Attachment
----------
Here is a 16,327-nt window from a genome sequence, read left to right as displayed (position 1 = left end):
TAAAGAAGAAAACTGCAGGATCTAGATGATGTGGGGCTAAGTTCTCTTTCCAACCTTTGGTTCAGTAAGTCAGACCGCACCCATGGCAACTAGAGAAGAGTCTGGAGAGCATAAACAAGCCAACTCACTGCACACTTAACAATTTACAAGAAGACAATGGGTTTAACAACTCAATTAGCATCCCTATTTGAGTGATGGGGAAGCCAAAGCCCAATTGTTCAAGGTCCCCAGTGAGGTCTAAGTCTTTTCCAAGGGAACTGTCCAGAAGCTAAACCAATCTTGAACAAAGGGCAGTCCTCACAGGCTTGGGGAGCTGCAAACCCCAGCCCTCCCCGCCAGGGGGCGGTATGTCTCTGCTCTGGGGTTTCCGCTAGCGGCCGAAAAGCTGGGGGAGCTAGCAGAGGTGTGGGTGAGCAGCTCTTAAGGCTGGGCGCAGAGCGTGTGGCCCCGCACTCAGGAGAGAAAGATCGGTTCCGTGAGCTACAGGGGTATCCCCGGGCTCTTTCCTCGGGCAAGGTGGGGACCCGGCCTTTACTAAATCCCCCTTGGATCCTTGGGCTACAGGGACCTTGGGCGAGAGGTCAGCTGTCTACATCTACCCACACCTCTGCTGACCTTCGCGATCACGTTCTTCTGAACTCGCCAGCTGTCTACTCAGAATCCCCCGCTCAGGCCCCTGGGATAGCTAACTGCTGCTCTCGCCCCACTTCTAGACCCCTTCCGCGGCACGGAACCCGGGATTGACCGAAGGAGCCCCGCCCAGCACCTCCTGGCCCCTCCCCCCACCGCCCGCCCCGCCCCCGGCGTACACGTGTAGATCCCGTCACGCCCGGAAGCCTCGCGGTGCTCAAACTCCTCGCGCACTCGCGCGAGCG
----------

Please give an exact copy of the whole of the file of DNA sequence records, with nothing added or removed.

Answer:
Here is a 16,327-nt window from a genome sequence, read left to right as displayed (position 1 = left end):
TAAAGAAGAAAACTGCAGGATCTAGATGATGTGGGGCTAAGTTCTCTTTCCAACCTTTGGTTCAGTAAGTCAGACCGCACCCATGGCAACTAGAGAAGAGTCTGGAGAGCATAAACAAGCCAACTCACTGCACACTTAACAATTTACAAGAAGACAATGGGTTTAACAACTCAATTAGCATCCCTATTTGAGTGATGGGGAAGCCAAAGCCCAATTGTTCAAGGTCCCCAGTGAGGTCTAAGTCTTTTCCAAGGGAACTGTCCAGAAGCTAAACCAATCTTGAACAAAGGGCAGTCCTCACAGGCTTGGGGAGCTGCAAACCCCAGCCCTCCCCGCCAGGGGGCGGTATGTCTCTGCTCTGGGGTTTCCGCTAGCGGCCGAAAAGCTGGGGGAGCTAGCAGAGGTGTGGGTGAGCAGCTCTTAAGGCTGGGCGCAGAGCGTGTGGCCCCGCACTCAGGAGAGAAAGATCGGTTCCGTGAGCTACAGGGGTATCCCCGGGCTCTTTCCTCGGGCAAGGTGGGGACCCGGCCTTTACTAAATCCCCCTTGGATCCTTGGGCTACAGGGACCTTGGGCGAGAGGTCAGCTGTCTACATCTACCCACACCTCTGCTGACCTTCGCGATCACGTTCTTCTGAACTCGCCAGCTGTCTACTCAGAATCCCCCGCTCAGGCCCCTGGGATAGCTAACTGCTGCTCTCGCCCCACTTCTAGACCCCTTCCGCGGCACGGAACCCGGGATTGACCGAAGGAGCCCCGCCCAGCACCTCCTGGCCCCTCCCCCCACCGCCCGCCCCGCCCCCGGCGTACACGTGTAGATCCCGTCACGCCCGGAAGCCTCGCGGTGCTCAAACTCCTCGCGCACTCGCGCGAGCG